I heard about a patch of ribolla gialla vines in Barboursville, and I had to go and see them to find out what was happening with these special grapes.
Luca Paschina, the winemaker at Barboursville Vineyards, first tasted wine made from ribolla gialla about 30 years ago. “It was the mid-1980s in Italy, and I was dining at a restaurant that brought in wines from all over Italy,” says Paschina. “This was unique, because many restaurants focus on their local wines.” It glowed a deep yellow, and Paschina recalls of the grape variety, “It had a name you can’t forget.”
Ribolla gialla (ree-BOWL-ah jee-AH-lah) is a white grape variety that ripens to gold. It has an unusual amount of tannins for a white, which translates to a wide variety of wine styles. It can be made into a dense, dry wine, or it can be fermented with the skins, resulting in a rich amber color and lush tannins.
Affectionately called “ribolla” by those in the industry, the grape has a history in written papal and tax records that can be traced as far back as 1296. Over the last 700 centuries, ribolla’s popularity has waned and waxed in its likely birthplace of Friuli, Italy’s “bootstrap” in the northeast that borders Slovenia. Plantings thrive in the region, but you don’t find the grape in many other places.
You do, however, find some prized ribolla vines in California. Ribolla owes its California plantings to the late George Vare. After an inspiring visit to Friuli—Vare had been on the hunt for pinot grigio—he sourced some ribolla gialla from Josko Gravner in Italy, and ultimately grafted over his pinot grigio. Vare’s love of ribolla affected his winemaking friends, and today you can count several producers of California ribolla.
The California ribolla interest was partly sparked by Gravner, a winemaker who became disillusioned with modern winemaking and went in the opposite direction. He traveled to the country of Georgia, studying its vineyards and the once-common technique of fermenting in clay amphoras. Gravner has steadfastly produced unique ribolla bottlings since the 1990s, and his philosophy has spread to others throughout Europe, and now the United States.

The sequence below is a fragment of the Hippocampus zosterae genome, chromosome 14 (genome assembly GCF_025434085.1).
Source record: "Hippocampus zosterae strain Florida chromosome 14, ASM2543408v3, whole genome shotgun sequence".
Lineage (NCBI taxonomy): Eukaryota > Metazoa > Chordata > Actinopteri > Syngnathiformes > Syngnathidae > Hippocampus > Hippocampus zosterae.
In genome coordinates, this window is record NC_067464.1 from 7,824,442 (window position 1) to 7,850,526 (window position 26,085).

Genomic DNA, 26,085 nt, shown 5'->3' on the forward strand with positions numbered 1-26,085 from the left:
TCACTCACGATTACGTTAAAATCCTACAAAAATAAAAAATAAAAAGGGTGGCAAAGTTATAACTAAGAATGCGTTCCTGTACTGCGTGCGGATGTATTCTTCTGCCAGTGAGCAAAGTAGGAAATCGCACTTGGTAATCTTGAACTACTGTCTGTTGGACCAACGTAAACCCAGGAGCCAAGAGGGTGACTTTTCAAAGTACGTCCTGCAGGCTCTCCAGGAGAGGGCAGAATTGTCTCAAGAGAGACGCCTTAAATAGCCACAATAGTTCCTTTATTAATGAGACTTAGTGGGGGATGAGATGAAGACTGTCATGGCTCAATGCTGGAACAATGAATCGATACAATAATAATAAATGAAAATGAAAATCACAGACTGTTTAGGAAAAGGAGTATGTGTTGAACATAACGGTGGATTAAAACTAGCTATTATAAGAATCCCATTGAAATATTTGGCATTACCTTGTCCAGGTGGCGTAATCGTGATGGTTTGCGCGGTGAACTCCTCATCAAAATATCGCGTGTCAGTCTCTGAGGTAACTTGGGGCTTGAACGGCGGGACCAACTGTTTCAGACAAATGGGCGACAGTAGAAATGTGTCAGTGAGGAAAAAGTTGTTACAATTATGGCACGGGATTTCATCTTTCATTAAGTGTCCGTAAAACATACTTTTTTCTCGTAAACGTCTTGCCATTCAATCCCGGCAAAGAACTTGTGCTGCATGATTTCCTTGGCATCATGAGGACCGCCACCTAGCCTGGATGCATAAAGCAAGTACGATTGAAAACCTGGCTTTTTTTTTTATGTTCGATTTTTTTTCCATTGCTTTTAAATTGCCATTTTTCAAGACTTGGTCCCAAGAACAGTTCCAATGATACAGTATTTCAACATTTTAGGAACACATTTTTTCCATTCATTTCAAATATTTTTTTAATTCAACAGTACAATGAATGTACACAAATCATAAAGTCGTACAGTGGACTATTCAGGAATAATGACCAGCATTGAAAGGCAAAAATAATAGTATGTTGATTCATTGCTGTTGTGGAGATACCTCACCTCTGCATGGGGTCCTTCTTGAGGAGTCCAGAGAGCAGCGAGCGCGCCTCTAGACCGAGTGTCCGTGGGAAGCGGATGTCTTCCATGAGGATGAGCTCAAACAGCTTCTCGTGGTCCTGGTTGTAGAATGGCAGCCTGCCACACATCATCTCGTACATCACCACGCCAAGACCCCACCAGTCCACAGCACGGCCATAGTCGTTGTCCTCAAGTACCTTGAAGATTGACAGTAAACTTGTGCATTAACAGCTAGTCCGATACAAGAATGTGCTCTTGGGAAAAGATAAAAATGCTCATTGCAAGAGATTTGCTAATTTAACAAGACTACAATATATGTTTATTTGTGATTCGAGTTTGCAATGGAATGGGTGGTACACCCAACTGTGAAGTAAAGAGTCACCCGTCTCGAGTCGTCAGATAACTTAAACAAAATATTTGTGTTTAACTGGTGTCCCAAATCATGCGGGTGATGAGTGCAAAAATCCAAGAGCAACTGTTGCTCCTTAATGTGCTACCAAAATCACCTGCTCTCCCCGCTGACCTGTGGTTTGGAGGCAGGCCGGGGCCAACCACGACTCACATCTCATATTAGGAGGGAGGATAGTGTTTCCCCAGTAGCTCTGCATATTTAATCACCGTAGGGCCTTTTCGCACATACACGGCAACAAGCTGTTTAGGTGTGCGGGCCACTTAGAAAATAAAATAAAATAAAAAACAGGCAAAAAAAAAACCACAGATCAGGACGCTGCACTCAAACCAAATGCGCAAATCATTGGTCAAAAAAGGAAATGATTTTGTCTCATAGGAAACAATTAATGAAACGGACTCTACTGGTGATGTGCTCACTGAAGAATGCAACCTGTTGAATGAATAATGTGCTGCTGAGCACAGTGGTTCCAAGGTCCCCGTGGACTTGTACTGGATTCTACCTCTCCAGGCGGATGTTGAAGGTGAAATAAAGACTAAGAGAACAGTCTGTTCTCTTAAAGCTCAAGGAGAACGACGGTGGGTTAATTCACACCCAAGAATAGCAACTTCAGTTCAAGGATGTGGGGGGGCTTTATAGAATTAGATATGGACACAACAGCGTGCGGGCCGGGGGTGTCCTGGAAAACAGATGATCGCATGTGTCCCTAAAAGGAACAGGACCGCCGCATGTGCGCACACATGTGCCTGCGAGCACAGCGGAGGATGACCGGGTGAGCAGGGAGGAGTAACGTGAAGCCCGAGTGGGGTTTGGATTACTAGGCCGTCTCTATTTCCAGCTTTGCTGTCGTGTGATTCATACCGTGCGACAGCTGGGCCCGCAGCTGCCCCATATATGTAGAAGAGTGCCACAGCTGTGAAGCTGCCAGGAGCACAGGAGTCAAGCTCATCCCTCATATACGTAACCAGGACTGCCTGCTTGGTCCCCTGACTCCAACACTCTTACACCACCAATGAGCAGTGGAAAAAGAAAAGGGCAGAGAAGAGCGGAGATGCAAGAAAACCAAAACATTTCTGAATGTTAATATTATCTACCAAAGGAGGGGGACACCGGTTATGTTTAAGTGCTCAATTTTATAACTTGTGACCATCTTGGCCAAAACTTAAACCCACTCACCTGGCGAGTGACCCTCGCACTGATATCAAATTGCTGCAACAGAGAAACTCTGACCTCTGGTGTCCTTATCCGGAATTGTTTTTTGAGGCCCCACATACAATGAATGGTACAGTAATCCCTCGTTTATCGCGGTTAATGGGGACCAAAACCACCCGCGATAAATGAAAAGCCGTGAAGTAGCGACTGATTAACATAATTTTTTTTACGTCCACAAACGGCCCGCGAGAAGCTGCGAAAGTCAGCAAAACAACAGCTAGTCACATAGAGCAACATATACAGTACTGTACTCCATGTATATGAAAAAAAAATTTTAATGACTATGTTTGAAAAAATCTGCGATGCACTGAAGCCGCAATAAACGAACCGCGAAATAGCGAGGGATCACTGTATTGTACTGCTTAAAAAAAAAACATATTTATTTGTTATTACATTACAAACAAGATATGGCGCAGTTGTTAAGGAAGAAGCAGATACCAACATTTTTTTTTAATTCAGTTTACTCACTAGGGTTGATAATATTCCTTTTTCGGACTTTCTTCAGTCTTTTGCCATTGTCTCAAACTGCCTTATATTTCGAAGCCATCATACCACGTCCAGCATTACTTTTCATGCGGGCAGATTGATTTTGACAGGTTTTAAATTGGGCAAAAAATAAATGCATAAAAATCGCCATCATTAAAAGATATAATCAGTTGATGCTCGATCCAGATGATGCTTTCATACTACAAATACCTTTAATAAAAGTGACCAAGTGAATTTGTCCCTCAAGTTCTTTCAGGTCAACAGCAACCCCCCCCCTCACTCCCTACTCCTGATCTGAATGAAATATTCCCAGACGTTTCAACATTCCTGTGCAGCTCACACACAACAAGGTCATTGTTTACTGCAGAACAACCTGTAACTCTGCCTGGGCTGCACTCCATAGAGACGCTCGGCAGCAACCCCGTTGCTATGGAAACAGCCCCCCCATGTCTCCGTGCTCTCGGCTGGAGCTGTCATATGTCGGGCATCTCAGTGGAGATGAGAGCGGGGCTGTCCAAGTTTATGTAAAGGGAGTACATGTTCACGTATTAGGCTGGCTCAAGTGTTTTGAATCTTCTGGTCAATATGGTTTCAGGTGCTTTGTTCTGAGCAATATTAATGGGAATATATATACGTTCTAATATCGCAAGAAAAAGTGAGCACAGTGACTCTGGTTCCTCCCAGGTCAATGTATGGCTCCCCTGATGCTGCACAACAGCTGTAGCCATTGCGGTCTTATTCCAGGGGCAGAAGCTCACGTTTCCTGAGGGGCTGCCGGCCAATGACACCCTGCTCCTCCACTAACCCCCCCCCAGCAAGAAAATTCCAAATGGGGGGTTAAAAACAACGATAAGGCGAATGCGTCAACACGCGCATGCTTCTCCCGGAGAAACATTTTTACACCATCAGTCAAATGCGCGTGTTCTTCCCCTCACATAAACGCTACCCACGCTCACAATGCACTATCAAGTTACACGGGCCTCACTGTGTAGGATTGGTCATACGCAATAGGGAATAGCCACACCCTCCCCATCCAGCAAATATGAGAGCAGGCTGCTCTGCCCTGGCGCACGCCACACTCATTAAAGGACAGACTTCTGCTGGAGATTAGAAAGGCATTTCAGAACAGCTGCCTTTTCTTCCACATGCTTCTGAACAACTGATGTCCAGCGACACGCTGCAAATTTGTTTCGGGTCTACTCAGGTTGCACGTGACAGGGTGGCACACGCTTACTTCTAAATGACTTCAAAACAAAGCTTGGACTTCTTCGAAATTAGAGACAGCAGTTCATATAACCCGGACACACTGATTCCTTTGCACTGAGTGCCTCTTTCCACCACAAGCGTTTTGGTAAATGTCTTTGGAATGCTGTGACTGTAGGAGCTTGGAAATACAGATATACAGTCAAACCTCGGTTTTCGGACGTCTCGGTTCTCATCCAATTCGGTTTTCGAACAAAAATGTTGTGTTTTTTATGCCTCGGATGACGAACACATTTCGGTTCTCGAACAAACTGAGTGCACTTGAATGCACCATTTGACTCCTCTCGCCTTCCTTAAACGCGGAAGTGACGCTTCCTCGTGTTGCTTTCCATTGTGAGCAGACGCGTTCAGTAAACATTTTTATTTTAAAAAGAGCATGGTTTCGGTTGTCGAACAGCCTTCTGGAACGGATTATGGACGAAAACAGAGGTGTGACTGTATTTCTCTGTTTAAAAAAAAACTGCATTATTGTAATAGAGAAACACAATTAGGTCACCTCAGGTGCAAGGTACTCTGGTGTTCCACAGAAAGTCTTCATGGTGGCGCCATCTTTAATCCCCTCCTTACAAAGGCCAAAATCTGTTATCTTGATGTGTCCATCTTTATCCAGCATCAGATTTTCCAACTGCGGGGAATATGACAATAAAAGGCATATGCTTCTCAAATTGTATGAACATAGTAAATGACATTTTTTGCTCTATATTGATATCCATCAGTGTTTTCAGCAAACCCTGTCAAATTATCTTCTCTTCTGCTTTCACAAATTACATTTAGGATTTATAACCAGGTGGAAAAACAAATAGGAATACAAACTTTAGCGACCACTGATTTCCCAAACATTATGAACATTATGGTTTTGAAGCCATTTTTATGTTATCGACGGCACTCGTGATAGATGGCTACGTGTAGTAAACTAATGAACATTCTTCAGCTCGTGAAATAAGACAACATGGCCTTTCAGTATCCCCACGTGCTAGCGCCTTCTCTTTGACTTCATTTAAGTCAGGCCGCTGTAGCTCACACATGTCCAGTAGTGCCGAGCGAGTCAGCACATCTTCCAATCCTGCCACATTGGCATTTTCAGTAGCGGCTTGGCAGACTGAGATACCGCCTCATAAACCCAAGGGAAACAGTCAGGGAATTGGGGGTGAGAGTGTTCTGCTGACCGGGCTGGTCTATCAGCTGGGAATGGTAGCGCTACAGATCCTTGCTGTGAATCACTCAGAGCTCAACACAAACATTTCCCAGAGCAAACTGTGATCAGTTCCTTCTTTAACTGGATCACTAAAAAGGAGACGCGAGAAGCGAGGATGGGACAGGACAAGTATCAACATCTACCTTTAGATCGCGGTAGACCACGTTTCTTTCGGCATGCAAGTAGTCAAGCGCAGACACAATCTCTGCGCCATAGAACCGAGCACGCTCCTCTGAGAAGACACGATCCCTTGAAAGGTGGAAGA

The California vine nursery Novavine took note of the movement and started cultivating ribolla. Nurseries are often the unsung heroes of the wine business—they select and test vine clones that will be ideal for wineries, then wineries purchase ready-to-plant vines that have already been through a quarantine period, ensuring their health and quality. Many of the grape plantings you see at local wineries wouldn’t be possible without such nurseries.
Paschina took note of Novavine’s unique Italian varieties, and in 2015 he brought ribolla gialla vines to Barboursville. When new vines arrive from a nursery, they don’t look like much. They’ve been grafted onto special root stocks, they are already 1 year old, and they look like bundles of twigs. Paschina planted the experimental ribolla vines in late March/early April 2015, after working the ground and preparing it so the young “roots can dig and develop,” he says.
I asked to see the ribolla and Paschina obliged, but as we climbed into a truck he warned that I might not be impressed with the fruit after the crippling series of frosts Virginia experienced this past spring. The vines have been in the ground less than a year and a half and haven’t had much time to develop.
We pulled up to the small patch of baby ribolla vines and were delighted to find healthy looking plants with promising fruit. Despite the frosts, and the youth of the vines, the vines seemed to be making themselves at home and a sense of nascent possibility hung in the air around the bunches. Usually, you don’t get enough fruit to work with until vines are three to five years old. But perhaps the ribolla might find a home in the upcoming 2016 vintage.
Paschina plucked a ripe ribolla berry from the vine for me to taste. The skin was gold and tasty, and slightly tannic in a chalky way. The fragrant juice was sweet and delicious, and the seeds had started to turn from green to nutty brown. These wine grapes had character.
What will Paschina do with the ribolla? It’s too soon to tell. The vines are so young it’s not possible to foresee how they will perform in the long run.
Paschina pauses for a moment. “I’m still deciding,” he says. He might make a 100 percent ribolla gialla wine, but, if so, he would likely make a crisp white wine instead of a Gravner-style amber wine with extended skin contact.
He also shared his thoughts on a different bottling. For a while now Paschina has been fomenting the idea of a Barboursville Octagon wine made from white grapes. An Octagon bianco, if you will. He’ll likely blend several different Barboursville grapes, including a hefty amount of the special Italian varieties he’s been working with, such as the ribolla gialla.
Barboursville Vineyards’ Octagon red blend has become a cornerstone ambassador of Virginia’s wine industry. Could an Octagon bianco also become a Virginia benchmark wine? And what could this mean for ribolla gialla, a little-known grape with, as Paschina says, “a name you can’t forget”?
Erin Scala is the sommelier at Fleurie and Petit Pois. She holds the Diploma of Wines & Spirits, is a Certified Sake Specialist and writes about beverages on her blog, thinking-drinking.com.